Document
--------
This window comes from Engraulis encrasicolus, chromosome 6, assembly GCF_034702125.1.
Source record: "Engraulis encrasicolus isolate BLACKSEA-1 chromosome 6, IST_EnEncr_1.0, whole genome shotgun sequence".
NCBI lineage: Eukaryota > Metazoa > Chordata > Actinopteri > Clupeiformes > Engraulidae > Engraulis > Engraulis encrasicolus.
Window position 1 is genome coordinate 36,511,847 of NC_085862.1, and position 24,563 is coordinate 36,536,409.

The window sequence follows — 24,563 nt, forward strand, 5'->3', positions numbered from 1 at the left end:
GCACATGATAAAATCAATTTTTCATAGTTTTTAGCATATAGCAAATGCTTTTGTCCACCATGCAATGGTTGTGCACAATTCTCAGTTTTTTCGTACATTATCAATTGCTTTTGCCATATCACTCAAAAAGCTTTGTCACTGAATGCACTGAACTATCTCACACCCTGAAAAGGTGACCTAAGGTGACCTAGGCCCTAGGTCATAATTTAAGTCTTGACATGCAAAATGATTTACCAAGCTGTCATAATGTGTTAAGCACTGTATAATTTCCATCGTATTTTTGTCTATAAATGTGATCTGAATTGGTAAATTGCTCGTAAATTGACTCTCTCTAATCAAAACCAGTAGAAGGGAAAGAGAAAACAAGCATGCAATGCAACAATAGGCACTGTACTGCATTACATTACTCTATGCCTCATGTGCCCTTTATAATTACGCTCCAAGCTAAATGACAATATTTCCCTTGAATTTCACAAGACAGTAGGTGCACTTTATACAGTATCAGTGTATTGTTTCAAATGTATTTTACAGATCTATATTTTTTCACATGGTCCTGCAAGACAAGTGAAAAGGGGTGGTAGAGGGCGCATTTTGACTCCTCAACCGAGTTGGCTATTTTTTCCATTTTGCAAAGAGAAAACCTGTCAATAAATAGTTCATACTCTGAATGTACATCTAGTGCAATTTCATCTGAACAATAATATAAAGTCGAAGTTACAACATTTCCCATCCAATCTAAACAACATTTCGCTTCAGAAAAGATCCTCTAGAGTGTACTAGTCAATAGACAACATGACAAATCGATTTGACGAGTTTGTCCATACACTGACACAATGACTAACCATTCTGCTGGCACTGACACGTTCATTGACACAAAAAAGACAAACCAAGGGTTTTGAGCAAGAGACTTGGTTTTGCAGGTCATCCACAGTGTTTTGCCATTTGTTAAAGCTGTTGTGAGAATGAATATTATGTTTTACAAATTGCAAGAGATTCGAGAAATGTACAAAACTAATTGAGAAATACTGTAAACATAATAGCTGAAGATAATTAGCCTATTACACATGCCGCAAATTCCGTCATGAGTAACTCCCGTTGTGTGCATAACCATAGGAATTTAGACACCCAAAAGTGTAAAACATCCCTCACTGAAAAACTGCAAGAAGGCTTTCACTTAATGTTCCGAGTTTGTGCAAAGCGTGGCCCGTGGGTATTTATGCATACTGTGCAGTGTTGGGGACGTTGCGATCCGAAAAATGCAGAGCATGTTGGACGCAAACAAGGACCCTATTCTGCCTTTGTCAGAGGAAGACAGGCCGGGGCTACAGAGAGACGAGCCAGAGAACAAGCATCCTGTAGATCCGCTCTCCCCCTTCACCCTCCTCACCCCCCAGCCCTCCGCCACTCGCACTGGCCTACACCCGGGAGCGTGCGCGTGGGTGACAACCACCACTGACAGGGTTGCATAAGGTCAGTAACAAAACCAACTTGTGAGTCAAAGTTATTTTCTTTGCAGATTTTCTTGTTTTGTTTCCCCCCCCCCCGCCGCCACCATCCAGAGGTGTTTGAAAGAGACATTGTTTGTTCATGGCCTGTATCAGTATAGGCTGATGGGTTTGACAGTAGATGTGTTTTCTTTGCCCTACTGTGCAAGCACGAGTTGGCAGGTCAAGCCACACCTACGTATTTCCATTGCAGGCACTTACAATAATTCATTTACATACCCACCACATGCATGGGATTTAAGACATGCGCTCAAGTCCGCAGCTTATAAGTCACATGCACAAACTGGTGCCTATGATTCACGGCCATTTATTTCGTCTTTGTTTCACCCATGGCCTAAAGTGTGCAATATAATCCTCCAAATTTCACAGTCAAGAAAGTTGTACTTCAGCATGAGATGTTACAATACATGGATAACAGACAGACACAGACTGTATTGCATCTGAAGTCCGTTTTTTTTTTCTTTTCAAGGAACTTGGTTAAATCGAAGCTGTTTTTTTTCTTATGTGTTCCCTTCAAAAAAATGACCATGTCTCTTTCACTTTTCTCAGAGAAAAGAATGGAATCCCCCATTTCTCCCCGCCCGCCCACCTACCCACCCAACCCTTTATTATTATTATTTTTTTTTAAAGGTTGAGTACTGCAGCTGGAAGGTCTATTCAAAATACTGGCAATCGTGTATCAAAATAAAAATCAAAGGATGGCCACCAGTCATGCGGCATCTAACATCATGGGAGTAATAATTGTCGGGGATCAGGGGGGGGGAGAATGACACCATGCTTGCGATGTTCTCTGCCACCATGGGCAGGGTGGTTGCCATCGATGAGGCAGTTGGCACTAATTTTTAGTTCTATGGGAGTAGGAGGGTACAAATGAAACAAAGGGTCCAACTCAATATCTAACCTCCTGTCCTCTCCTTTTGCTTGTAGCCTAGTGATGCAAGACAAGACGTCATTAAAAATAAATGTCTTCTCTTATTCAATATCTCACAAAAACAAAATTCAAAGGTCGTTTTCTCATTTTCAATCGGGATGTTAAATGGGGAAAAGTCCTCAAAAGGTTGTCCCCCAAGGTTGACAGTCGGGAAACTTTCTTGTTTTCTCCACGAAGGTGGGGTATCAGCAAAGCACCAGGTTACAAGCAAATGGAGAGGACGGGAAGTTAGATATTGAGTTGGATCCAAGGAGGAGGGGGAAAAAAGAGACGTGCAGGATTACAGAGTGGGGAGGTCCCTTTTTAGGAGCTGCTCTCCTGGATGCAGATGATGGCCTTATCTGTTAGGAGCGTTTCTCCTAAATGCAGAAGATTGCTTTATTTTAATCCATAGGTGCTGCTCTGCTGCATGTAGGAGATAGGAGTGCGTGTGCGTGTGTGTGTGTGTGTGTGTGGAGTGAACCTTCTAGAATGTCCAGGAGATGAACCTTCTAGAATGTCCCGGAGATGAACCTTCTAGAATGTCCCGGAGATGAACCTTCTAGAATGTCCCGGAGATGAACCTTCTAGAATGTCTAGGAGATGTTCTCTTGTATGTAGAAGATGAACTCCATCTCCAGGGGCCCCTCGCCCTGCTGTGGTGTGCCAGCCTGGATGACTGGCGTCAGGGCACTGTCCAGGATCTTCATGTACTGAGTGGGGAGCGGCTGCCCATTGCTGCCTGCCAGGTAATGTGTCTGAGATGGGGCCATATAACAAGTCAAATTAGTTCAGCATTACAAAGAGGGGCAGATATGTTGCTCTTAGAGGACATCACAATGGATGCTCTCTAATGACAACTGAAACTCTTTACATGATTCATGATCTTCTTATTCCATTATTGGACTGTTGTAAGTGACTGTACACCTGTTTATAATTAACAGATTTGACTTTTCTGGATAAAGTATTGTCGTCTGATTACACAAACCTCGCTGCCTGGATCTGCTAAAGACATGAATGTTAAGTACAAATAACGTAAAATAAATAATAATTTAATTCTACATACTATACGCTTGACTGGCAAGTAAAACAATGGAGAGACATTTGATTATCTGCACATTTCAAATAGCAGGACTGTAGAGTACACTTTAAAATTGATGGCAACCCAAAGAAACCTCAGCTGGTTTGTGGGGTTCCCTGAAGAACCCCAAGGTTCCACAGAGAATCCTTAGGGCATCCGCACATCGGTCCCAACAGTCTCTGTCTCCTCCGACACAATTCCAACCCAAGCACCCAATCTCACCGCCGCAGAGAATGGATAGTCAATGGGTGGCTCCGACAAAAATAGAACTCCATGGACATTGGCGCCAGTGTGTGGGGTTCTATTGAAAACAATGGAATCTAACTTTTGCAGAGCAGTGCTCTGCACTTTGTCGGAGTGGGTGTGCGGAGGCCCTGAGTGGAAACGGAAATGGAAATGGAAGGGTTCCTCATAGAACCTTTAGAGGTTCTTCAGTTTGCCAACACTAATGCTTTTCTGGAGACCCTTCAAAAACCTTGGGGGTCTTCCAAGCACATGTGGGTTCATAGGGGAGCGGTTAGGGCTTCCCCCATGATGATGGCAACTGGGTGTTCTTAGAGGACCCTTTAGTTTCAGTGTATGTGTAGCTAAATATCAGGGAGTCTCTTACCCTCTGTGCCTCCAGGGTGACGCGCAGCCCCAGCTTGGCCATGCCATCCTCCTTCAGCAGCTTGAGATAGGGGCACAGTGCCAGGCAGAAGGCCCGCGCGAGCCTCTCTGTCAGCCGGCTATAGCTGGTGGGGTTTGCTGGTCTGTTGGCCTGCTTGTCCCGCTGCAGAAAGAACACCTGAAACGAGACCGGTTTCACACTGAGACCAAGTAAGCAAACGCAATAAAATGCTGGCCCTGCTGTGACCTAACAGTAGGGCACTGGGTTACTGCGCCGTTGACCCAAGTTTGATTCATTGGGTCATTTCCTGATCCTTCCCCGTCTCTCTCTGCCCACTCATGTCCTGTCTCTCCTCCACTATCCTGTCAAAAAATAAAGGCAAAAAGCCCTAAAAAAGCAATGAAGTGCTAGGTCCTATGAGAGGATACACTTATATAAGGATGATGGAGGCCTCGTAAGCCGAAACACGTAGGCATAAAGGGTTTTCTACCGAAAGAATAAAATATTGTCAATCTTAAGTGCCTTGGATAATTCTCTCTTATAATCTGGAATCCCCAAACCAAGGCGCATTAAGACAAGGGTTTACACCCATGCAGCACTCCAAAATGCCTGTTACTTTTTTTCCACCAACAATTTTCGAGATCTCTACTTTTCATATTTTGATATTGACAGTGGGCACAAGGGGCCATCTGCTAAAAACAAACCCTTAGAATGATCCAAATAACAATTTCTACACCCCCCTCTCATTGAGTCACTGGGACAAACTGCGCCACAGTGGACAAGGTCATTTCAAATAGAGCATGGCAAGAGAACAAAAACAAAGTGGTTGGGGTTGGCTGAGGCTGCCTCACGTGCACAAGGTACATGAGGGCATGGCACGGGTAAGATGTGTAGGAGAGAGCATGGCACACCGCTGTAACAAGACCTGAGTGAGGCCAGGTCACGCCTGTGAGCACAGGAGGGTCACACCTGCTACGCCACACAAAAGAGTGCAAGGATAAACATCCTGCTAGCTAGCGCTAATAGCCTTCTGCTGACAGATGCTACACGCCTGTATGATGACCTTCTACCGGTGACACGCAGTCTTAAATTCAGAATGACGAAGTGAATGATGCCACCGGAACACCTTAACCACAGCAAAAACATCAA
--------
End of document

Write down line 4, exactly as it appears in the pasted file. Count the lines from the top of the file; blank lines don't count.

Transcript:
Window position 1 is genome coordinate 36,511,847 of NC_085862.1, and position 24,563 is coordinate 36,536,409.